Today electrical circuits are an indispensable part of everyday life, we find them on television, cars, radio, DVDs, among much other everyday equipments.
This is the name of the path that an electric current travels. It is a set of correctly related elements, which allows the establishment of an electric current and its transformation into usable energy for each specific application.
The correct interrelation implies that the different elements have to be electronically connected, so that their metallic parts located at the connection terminals are kept in contact to allow the passage of current. All electrical circuits require, for their operation, an energy source, in this case, an electric current.
Elements of an electrical circuit
- A power source that supplies electrical energy.
- A metallic material that allows the circulation of electric current, from the source to the receiving element.
- A receiver, which absorbs electrical energy and converts it into energy.
If the electrical circuit is interrupted at any point, either by the action of the switch, or by a bad connection of the different elements with the conductor, or by the fusion of the receiving element, the circuit is said to be open and will not allow transformation and the use of electrical energy. If, on the other hand, there is electrical continuity, such as to light a room, the circuit is closed.
Switch It is nothing more than a control device, which allows or prevents the passage of electrical current through a circuit.
Short circuits If the circuit connected to two poles of the electrical current source is closed, what results is a short circuit.
When an electric current circulates and the circuit overheats. This may be the result of a short circuit, which is registered by the fuse and causes the ribbon inside it to burn or melt, opening the circuit, that is, preventing the passage of current.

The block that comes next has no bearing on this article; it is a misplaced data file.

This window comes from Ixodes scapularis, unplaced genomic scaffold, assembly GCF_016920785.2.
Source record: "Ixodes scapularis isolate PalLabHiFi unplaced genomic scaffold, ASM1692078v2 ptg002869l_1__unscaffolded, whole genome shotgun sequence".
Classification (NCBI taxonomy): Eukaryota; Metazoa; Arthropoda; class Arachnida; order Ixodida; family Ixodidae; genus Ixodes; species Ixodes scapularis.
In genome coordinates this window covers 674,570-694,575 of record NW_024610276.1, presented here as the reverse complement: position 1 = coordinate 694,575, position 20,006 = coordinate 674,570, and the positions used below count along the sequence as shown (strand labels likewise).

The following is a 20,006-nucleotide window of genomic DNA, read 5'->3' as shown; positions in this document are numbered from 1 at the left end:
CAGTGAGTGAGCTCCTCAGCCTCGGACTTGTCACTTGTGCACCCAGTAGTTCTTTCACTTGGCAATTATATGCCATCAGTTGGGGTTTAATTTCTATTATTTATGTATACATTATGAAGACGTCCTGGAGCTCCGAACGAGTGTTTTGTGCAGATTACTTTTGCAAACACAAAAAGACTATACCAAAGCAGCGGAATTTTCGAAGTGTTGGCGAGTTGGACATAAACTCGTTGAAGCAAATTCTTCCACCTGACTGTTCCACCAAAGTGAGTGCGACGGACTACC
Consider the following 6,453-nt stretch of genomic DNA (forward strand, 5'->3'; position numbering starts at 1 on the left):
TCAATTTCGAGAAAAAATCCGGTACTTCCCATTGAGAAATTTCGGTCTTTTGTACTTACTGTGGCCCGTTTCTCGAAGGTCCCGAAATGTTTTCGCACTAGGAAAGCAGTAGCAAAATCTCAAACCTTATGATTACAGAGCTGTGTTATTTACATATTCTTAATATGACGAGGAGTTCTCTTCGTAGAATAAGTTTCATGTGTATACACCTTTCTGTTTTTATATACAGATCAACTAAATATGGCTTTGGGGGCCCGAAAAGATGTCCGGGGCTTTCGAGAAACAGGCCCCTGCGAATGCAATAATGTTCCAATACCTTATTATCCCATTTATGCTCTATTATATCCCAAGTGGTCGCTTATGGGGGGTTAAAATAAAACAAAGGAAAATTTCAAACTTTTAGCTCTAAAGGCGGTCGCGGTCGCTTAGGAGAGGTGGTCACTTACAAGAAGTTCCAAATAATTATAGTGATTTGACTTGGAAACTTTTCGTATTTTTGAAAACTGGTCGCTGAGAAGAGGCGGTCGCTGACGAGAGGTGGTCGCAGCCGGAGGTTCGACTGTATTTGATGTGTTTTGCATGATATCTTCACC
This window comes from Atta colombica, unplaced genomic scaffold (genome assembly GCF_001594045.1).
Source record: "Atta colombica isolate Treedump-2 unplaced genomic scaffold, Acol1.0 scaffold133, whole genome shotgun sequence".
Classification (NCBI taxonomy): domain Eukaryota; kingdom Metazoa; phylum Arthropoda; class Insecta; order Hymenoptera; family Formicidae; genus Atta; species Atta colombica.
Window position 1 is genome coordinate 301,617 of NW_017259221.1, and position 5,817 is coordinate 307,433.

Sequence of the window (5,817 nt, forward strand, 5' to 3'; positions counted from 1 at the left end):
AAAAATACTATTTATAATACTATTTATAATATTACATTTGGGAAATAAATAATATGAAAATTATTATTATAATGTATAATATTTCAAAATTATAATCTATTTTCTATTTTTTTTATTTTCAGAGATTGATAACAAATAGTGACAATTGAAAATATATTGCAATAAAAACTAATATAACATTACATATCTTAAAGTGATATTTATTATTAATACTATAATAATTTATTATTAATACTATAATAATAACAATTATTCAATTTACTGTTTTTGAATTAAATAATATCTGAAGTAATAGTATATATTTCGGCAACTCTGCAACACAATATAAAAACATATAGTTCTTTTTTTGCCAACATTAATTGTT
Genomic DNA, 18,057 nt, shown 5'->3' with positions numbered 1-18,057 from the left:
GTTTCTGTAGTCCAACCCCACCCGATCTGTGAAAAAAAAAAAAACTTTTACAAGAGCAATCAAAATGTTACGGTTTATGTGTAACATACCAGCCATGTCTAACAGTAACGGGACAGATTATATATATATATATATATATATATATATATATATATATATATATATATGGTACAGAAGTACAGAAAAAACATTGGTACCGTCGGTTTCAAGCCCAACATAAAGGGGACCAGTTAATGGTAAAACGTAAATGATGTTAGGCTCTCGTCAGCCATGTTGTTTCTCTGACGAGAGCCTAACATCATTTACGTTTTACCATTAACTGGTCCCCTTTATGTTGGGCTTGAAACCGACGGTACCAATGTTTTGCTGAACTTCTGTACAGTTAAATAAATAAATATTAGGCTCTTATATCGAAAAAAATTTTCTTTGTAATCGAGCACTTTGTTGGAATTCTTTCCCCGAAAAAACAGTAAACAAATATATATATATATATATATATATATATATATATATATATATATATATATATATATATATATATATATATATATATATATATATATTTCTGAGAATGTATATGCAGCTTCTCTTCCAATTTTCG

Fuse The so-called fuses, which can be of different types and capacities. It is a protection device for both you and the electrical circuit.
Types of electrical circuits
1: Series circuit
It is one in which two or more elements are predisposed in the way in which the output of one is the input of the next. In this circuit, the current that circulates through all the elements is identical since the electrical energy only has one path, which means that they are not very interesting. When one of the serially connected devices fails, all the others are also without power. An example of a series circuit is as follows:
2: Parallel circuit
In an electrical circuit, the receivers (in our case light bulbs) are connected in parallel. This connection is the most used because it is the most stable. We can consider the following properties or characteristics:
- The voltage is the same at all points in the circuit.
- The current intensity provided by the generator is distributed for each of the connected receivers.
3: Mixed circuit
A mixed circuit like the one shown in the image is a combination of several elements connected in parallel and at the same time others in series. They have the same drawback as serial circuits.